How to Write and Format an Essay Response With Citations
Formatting an essay can be more frustrating than writing it. Words, sentences, paragraphs and citations must be arranged to provide cleanliness and uniformity, allowing the content of the paper to speak for itself. An essay response is laid out with an introduction, body and conclusion, separated into paragraphs. A good response also quotes the sources it responds to, especially when asked to agree, disagree or reflect. To write an essay response with citations, use straightforward formatting, in-text citations, and a Works Cited page.
Type your essay on a computer using word processing software such as Microsoft Word or Apple Pages.
Set font as 12 point Times New Roman, Helvetica, or another simple font that clearly distinguishes between regular and italicized text.
Type your name, your professor's name, the course name and the date in the upper left corner.
Type and center the title of your essay. Leave it otherwise unformatted. Do not place it in quotation marks, bold, italicize; and do not make it larger than the rest of your text.
Double space between the title and the first line of your essay. Double space your essay text, including the names and date in the upper left corner. Click "Format" on your word processing toolbar. Click "Spacing." Select "2.0" to double space.
Set all four margins to one inch. Most word processors have one inch margins as the default setting. To change them, click "Format" on your toolbar. Click "Text." Click "Margins." Type "1.0" in the provided spaces, to set one inch margins.
Leave one space after all periods and punctuation marks.
Number pages in the upper right corner. Click "Insert" on your toolbar. Click "Page Number." Choose header at upper right corner. This may be worded differently depending on your word processor.
Include the name of the person being referenced and the general idea when citing without quoting particular words. For example, write "John Smith believed the studies were irrelevant but Kyle Jones proved him wrong," without the quotation marks.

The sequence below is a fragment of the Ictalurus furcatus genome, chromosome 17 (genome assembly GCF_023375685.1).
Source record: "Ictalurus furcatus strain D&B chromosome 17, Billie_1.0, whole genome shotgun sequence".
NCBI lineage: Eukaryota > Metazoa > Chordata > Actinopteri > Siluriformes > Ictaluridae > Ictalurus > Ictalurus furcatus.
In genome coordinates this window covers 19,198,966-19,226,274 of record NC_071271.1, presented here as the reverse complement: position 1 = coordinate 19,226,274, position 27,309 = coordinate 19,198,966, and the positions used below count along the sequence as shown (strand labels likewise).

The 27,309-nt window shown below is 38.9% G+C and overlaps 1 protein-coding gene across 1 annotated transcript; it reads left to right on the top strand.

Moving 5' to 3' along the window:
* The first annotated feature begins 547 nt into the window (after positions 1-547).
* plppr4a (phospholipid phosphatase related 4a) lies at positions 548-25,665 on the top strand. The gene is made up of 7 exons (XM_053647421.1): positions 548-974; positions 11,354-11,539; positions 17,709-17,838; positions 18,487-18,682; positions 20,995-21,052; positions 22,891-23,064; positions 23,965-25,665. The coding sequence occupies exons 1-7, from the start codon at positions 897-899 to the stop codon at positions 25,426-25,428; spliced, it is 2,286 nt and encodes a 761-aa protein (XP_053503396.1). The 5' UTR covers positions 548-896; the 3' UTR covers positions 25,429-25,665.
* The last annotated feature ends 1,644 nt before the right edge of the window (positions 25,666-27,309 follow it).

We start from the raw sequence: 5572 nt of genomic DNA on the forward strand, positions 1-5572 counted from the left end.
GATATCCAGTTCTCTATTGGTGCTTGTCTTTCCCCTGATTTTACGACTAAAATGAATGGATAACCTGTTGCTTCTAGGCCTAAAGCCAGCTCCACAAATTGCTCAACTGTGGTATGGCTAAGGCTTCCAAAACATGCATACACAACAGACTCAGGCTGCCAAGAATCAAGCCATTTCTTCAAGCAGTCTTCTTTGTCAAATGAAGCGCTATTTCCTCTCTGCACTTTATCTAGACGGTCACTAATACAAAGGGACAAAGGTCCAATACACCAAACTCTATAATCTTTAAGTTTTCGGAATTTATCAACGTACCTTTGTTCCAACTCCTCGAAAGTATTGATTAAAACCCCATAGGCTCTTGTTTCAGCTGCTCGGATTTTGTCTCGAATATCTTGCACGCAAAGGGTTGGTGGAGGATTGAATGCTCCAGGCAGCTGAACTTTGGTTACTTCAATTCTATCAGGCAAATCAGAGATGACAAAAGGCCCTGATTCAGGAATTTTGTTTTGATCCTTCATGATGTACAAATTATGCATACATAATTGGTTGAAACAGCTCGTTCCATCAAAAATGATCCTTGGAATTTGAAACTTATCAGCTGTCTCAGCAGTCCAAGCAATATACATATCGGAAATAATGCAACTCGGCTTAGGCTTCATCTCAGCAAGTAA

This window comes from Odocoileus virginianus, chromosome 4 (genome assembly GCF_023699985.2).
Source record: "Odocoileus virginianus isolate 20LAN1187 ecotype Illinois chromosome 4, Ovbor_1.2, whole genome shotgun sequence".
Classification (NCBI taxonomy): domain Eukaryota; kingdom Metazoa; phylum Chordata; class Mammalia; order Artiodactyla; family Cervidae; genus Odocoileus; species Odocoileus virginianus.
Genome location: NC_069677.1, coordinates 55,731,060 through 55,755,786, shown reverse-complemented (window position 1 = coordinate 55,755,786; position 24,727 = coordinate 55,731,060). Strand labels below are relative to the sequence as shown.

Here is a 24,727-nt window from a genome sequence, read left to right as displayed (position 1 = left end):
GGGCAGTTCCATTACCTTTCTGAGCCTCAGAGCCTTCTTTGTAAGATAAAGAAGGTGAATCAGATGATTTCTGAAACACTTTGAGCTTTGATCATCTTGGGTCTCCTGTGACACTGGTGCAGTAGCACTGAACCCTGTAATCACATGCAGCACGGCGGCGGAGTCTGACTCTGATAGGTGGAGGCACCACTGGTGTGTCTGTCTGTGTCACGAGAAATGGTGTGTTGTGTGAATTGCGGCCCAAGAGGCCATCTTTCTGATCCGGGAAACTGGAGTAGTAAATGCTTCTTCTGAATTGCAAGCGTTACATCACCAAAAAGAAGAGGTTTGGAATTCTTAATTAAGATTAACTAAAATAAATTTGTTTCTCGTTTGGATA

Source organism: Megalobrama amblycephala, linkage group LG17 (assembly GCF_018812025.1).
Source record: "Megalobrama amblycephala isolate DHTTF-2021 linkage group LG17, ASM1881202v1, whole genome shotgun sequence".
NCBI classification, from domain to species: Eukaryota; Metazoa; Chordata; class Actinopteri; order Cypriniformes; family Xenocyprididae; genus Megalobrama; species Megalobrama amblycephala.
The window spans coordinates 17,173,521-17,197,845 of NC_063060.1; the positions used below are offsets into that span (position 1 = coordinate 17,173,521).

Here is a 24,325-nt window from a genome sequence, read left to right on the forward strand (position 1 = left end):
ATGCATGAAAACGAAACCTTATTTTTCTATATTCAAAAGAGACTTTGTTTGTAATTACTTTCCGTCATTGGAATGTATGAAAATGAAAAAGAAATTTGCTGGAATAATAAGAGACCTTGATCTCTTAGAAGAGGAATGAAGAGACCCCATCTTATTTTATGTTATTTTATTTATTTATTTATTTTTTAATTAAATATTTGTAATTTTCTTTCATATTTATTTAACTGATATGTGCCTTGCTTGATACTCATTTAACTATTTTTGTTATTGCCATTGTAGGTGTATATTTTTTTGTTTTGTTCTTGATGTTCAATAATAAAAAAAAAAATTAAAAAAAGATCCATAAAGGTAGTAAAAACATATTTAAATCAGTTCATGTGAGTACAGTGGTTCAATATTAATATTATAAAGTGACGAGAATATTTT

Type the author's last name, and the page number in parentheses, at a natural break, such as a period, when quoting particular words. Use no punctuation. For example, type "He argued by saying 'All things can be proven through the scientific method.' (Smith 24)." If you use the author's last name in the sentence, omit the last name, and just write the page number in parentheses.
Omit quotation marks and indent the entire quote if it exceeds four lines in your paper. Indent one inch from your left margin with the "Tab" button. Put the reference directly after the quote. Use parentheses as you normally would.
Create a "Works Cited" page that is separate from the rest of your paper. Entitle it "Works Cited." Center the title, but leave it otherwise unformatted.
Arrange list of authors in alphabetical order using the authors' last names. Use the authors' full names, including all initials. Omit degrees and courtesy titles.
Italicize the title of a source, if it is a book, play, film, newspaper, journal, magazine, pamphlet, website or independently published work. Place quotation marks around the title of something published in a larger work ,or if it is unpublished.
Write citations in the order of author's name, title of work quoted, city book was published in, simplified name of publishing company, year published, and medium. Separate each part with a period. For example, write "Smith, John. Applying the Scientific Method. San Francisco: Norton, 1998. Print." Use the MLA citation guide for special circumstances, such as works with no or multiple authors, or no page numbers.
Write citations from the web with supplementary information. Include the name of the website, the title of the work, the title overall, version or edition used, publisher of site, date of publication, medium of publication and date of access. For example, write "Scienceandmore.com: Arguments about the Scientific Method. Scienceandmore.com, 1998. Web. 7 Feb. 2011."
Include endnotes on a separate page from your essay and your works cited. Entitle the page "Notes." Center the title. Leave it otherwise unformatted.
Print your essay on standard white computer paper that is 8.5 by 11 inches.
Michael Monet has been writing professionally since 2006. At the San Francisco School of the Arts, he studied under writers Octavio Solis and Michelle Tea, performed his work in Bay Area theaters and was published in literary journals such as "Paradox," "Umlaut" and "Transfer." Monet also studied creative writing at Eugene Lang College in New York and Mills College in Oakland.